"Hoffman's pay is more than the salary of President Robert Nelsen of Sacramento State, who is paid $324,029. The California State University campus serves 29,000 students."
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Splitting California in 3 would be different. That's the only sure thing
The Chronicle's JOHN WILDERMUTH: "California is moving closer to a landmark November vote that could chop the state in three, splitting San Francisco from Los Angeles, dividing the Central Valley in half, and creating a mountain of questions about how the nation’s biggest state would divvy its resources."
"Tim Draper, a Bay Area venture capitalist seeking to blow up California as it now exists, says he’ll submit more than 600,000 signatures to the secretary of state next week for a measure that would divide the state into what he’s labeled Northern California, Southern California and California."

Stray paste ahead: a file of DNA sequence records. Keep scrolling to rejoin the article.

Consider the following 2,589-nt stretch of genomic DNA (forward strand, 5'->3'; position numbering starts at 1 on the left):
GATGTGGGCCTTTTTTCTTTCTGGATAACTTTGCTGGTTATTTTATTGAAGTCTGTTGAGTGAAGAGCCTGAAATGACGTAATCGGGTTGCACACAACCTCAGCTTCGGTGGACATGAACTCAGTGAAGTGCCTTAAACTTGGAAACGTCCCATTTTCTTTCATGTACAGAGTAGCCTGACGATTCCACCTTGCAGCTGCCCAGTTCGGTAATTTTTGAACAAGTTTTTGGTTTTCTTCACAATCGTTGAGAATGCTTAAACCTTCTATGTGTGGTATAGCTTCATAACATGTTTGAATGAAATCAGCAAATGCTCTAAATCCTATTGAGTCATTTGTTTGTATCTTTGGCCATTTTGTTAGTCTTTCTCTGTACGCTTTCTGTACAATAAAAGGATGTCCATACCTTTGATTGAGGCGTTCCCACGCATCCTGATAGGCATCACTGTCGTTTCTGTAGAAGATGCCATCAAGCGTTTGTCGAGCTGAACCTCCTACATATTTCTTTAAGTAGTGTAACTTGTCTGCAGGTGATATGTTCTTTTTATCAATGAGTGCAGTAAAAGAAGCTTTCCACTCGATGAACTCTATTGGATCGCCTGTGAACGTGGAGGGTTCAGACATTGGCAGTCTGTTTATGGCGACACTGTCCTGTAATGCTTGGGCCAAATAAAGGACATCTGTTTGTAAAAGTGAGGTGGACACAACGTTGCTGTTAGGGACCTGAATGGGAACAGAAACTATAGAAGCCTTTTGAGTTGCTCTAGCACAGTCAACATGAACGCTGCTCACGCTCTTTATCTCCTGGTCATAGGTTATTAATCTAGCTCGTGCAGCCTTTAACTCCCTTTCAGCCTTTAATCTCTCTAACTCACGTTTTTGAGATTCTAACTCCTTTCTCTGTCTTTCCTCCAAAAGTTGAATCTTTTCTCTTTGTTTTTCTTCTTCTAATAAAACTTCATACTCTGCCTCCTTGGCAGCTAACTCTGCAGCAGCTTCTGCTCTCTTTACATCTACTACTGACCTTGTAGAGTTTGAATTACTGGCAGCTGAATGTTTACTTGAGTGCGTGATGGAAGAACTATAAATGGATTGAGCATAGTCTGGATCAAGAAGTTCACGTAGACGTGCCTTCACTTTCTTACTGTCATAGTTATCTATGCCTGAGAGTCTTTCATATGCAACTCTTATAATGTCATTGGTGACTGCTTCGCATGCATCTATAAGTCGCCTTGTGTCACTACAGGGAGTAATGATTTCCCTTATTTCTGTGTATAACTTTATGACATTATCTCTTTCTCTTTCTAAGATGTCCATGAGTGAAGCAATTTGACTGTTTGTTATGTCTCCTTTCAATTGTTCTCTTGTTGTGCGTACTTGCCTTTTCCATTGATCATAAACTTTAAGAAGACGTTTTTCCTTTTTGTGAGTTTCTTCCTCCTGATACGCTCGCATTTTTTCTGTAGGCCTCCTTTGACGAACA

As Facebook embraces AI tools, will it further spook consumers?
McClatchy DC's TIM JOHNSON: "Social media companies have embraced artificial intelligence tools to scrub their platforms of hate speech, terrorist propaganda and other content deemed noxious. But will those tools censor other content? Can a program judge the value of speech?"
"Facebook founder Mark Zuckerberg told Congress last week that his company is rapidly developing AI tools to “identify certain classes of bad activity proactively and flag it for our team.”"
"It is one of several moves by Facebook as it struggles with an erosion of consumer trust over its harvesting of user data, its past vulnerability to targeted political misinformation and the opaqueness of the formulas upon which its news feeds are built."
Fix for crucial, clogged Silicon Valley freeway is stuck in the slow lane